Detecting a threat in complete darkness is nearly impossible without officers on the ground in the area or with the help of specialized camera technology. Thermal imaging cameras can detect a threat where conventional visible spectrum cameras fail, however it’s critical to understand exactly what they deliver as part of your security plan and what must be used with them in order to maintain proper situational awareness along your perimeter area zone of deployment.

Benefit of Thermal Imaging

No matter how high resolution the visible camera is, there will always be performance challenges when light levels are low or vision is obscured by snow, fog, tree leaves, bushes and other environmental conditions.  Thermal imaging cameras don’t use visible light to create an image, instead they use heat signatures, also known as infrared radiation, to produce images. As a result, the image they produce is used for detection purposes only. Visible cameras or officers on the ground must be used to make positive identification.

Thermal Imaging Resolution

Unlike visible light cameras, where the megapixel race continues, thermal camera resolution has remained steady. QVGA resolution, 320 x 240, is still the most common sensor pixel density. However, some sensor manufacturers have pushed the limits of thermal imaging technology and now offer 640×480 resolution, the current maximum thermal commercially available. Regardless of the pixel density, the fact remains that a thermal imaging camera’s primary purpose is for detection only. However, the increase in pixels can most certainly help create more reliable video analytics results for improved detection with fewer nuisance alarms.

Housing Types

Since thermal imaging cameras are most often used on dark perimeter lines, two options for housings are most common. Fixed position housings are used along a fence line to provide continual observation, usually with one camera overlapping another and another, etc. Overlapping creates an impenetrable thermal imaging curtain in the area.

Some applications call for a camera housing that can be controlled by an operator, known as a pan-tilt-zoom housing. This housing type allows a detected threat to be tracked with one camera rather than the threat potentially moving from one camera’s field of view to another.

And some thermal imaging cameras also have a visible camera in the same housing. This enables officers to switch between the thermal image and the visible image while always keeping the camera pointing at the same target.

How Far Can a Thermal Camera See?

Thermal cameras have a long detection range, but are impacted by several factors:

  • Lens: thermal imaging cameras are commonly available with wide 90-degree to narrower than 10-degree horizontal field of view (fov). Like all cameras, the narrower the fov, the longer the zoom.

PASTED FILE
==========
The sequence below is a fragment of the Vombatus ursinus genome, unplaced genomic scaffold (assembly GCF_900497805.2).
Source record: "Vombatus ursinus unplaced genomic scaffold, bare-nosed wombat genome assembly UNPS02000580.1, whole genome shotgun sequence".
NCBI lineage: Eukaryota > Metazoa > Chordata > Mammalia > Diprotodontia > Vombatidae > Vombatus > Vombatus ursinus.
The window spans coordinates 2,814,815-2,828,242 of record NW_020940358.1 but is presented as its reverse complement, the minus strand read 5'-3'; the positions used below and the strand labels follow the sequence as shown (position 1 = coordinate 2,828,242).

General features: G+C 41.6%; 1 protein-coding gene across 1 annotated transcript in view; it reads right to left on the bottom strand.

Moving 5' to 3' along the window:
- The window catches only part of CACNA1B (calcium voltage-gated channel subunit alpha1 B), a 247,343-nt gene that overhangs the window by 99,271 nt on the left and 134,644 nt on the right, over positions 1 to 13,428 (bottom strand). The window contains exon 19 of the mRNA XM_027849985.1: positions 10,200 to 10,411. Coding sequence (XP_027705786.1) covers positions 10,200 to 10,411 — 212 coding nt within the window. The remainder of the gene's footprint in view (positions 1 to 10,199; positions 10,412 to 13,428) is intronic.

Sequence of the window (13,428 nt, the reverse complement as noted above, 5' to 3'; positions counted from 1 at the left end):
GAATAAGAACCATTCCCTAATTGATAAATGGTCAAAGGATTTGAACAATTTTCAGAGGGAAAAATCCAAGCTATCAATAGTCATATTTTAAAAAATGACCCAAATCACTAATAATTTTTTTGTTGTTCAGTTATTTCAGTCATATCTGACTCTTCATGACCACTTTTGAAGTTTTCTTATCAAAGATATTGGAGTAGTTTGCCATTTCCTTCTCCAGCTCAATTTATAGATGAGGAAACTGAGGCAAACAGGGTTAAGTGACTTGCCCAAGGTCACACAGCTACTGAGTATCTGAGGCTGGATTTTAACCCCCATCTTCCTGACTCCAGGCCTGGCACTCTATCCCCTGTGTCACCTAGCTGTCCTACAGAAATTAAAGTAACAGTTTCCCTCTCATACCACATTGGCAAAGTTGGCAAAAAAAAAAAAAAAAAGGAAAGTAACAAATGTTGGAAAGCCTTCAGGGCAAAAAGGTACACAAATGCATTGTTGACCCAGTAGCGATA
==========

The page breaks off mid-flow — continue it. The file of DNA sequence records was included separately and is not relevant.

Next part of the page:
• Resolution: two options are most common in surveillance – QVGA 320 x 240 and VGA 384×288.
  • Environmental conditions: thermal imaging cameras have a difficult time detecting a human heat signature if the surrounding environment is close to the same temperature.

Thermal Imaging with Smart Video Analytics

Because they provide a higher-contrast image in varying conditions, thermal imaging cameras are often preferred for use with video analytics. In low light scenes, a visible camera may produce image distortion referred to as “noise” due to increased gain created when the camera’s imager attempts to produce a usable image. This is when thermal imaging cameras are more effective. Video analytics perform best with “clean” data coming from the camera imager.

Because of their ability to detect very specific object temperature, thermal imaging cameras may be used with specialized analytics rules. Alarming based upon very specific events or classifications can be made possible in very extreme conditions. This is critical when trying to detect a human approaching a fence line in complete darkness.

Keep these considerations in mind when evaluating thermal imaging solutions:

 

  • Strength: detection capability in low or no light conditions.
  • Strength: produce images in adverse conditions such as smoke, fog, or foliage.
  • Strength: Better detection capability than visible cameras at longer ranges, i.e. fewer pixels required on target.
  • Weakness: no personal identification capability.
  • Weakness: detection performance challenges in humid or hot environments.

Pairing Technologies

Once a potential threat is detected by a thermal imaging camera, it’s important to be able to verify the threat immediately with a visible camera. For this reason, thermal imaging solutions are usually paired with visible cameras with infrared capability or with scene lights that can be activated. It’s important that your security officers are armed with accurate situational information before approaching a threat.

Demonstration

Demonstration of no-light solutions is imperative and should be carried out over extended periods of time in various environmental conditions. Consider a pilot program for long term evaluation.

We’re Here to Assist with Planning and Implementation

On-site lighting variables, industry and community night-time lighting regulations, and technological intricacies create some very specific and difficult challenges for nighttime perimeter security. It’s crucial to consult with security camera and integrated solution experts before modifying or installing solutions.

The Vision team is ready to help. From cameras, to lighting options, to the unique operational aspects of your facility’s emergency response plan, we’ve got a solution for your facility. We’ll navigate initial discussions with stakeholders, set reasonable expectations, provide demonstrations, and explain technologies and functions during normal operations and emergencies. Once a plan is approved, our experienced team will ensure your facility and surrounding grounds are protected.